India’s diversity stems largely from the several languages spoken throughout the country and the culture that is tied in to it. While natives of every state have a language of their own, there are some states that are native to more than one, like mine, where five different languages are spoken, of which one has two dialects too. My country is also host to many expatriates from different countries. So, I wouldn’t be exaggerating if I said I have always taught a multicultural class.
Interestingly, Indian languages can also be syntactically different from each other. Needless to say, English is unlike any of these Indian languages. With no way to draw parallels between native languages and English, a bottom-up approach to learning English can seem quite complicated, and slow down the process of acquisition and assimilation. A top-down approach, on the other hand, is more realizable where opportunities for exposure to the language in the environment are greater. The larger English learning population in India is somewhere in between. That may be why most users of the language pick up basic vocabulary and simple sentence structures fairly naturally and quickly. They plateau after that.
Anyone aspiring to get to a higher level of proficiency in English can face multiple challenges as there are very few language schools that cater to such needs. As a teacher, I have been able to use some specific strategies to help higher-level learners further improve their use of language. Strategies that I often use are (i) consciousness-raising (using guided discovery to challenge and review their current state of knowledge), followed by (ii) reasoning usage and use (by placing emphasis on the importance of context and co-text in language use).
What I enjoy most is the interactive methodology I follow when I use these strategies in my adult classes to help them notice nuances of the language, like collocations and variety in sentence structures. It is nice to see most of them turn into children once again as they discuss, argue, and compete with each other to learn and use the language to the best of their ability. I am happiest when my learners come back to me with stories of how what they learnt in my classes has made an impact in their professional lives.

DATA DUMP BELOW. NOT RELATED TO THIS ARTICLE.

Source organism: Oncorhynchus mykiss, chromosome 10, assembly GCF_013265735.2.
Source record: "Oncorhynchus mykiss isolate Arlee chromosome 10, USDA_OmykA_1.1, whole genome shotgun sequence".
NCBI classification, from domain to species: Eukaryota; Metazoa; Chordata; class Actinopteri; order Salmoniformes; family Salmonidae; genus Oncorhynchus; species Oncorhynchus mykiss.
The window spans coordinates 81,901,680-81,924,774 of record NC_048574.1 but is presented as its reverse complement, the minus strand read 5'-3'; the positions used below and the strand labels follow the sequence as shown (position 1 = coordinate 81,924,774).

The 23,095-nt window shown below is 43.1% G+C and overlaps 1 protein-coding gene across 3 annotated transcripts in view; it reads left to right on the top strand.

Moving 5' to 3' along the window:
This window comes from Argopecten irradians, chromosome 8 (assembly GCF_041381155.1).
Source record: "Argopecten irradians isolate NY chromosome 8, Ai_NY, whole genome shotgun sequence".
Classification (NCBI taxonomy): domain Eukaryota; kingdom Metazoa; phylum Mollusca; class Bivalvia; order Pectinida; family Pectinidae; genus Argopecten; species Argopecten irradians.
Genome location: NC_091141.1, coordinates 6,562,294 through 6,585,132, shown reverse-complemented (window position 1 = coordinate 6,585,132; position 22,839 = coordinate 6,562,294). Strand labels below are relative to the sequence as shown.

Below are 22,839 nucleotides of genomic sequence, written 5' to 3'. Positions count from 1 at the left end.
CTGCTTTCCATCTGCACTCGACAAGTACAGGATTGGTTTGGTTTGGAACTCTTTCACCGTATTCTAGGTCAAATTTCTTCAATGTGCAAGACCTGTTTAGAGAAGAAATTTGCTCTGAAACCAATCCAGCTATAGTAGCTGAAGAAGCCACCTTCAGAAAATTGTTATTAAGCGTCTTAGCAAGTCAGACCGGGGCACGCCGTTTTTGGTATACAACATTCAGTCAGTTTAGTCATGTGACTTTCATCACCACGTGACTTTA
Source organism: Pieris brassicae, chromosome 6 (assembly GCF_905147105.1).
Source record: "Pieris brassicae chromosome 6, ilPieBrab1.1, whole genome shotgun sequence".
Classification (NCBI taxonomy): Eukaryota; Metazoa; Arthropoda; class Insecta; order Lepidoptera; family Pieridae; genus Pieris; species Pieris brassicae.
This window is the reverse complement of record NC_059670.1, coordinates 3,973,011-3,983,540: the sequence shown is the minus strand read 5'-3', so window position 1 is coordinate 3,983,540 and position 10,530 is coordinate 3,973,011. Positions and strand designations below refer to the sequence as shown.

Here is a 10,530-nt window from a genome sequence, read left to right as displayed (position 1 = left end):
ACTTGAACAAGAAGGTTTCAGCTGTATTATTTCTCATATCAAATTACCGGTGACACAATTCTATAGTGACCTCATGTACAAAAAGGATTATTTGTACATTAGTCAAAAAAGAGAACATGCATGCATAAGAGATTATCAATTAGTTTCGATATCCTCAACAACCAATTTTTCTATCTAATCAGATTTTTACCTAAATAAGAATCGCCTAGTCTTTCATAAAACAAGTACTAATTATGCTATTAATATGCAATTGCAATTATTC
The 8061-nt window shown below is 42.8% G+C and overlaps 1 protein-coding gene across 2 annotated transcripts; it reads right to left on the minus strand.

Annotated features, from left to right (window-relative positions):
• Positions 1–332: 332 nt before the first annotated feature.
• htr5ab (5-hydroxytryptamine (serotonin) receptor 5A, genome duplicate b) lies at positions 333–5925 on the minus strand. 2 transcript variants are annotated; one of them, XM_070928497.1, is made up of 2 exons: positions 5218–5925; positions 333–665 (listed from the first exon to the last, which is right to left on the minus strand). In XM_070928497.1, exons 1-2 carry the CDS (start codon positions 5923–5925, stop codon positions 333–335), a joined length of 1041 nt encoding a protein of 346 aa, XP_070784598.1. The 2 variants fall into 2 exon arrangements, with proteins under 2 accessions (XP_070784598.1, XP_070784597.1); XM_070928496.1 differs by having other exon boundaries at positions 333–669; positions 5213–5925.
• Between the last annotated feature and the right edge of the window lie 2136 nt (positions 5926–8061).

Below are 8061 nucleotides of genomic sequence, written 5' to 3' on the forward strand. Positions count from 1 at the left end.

What would you say is the most common concern or difficulty that test takers express in your classes or webinars? What advice do you give them?
Since learners in India acquire English through a regimented syllabus in their school life, they often don’t know how to prepare themselves for the more open-ended tasks on a language test like CELPIP. For example, they often aren’t sure where to begin preparing and how much preparation to do before feeling ready to take a test.
The best advice that I can give them is to expose themselves to as much authentic content as they can for as long as they can afford. I also tell them to write brief summaries of what they have read or listened to and add their opinion or perspective as well. I tell them to engage in casual water-cooler conversations with colleagues or discuss this with friends to get their perspectives as well. This way, they will have recycled the language at least three or four times, reinforcing what they have been able to learn.
Can you recommend some resources local to your city or country where learners can work on their English skills?
There are several libraries in every town and city of our country where learners can gain access to resources in English. Apart from this, there are British Council libraries where learners can have access to graded readers. There are several English newspapers, dailies, and magazines that learners can get hold of both as hard copies and online. Every time a CELPIP webinar participant has sought suggestions, though, I have pointed to online sites like The Globe and Mail, The Toronto Star, and MSN Canada. This exposes them not only to Canadian English, but also to Canadian culture, which will be useful both for the CELPIP Test and life in Canada in general.
What are some online or print resources that have helped you to establish your teaching philosophy, deepen your understanding of English, or prepare engaging language lessons?
Although there are several resources that have influenced my belief systems and choices of teaching methods, I am quite drawn to the notion that teachers must constantly challenge their belief systems and get out of their comfort zones for the benefit of the learners. One of my favourite quotes is by Penny Ur: “It has been said that teachers who have been teaching for twenty years may be divided into two categories: those with twenty years’ experience and those with one year’s experience repeated twenty times.” Early on in my teaching career, as soon as I saw this quote, I knew I would have to keep learning new methods of teaching, and reflecting on them to outperform myself. This has been at the core of my teaching philosophy all along, with a solid commitment to advancing learning.
My understanding of English, however, has been deepened by the nature and quality of questions that learners put to me when I teach, and the insights I gained over time and with experience to anticipate these. My focus on learner autonomy and learner training helps me prepare engaging lessons.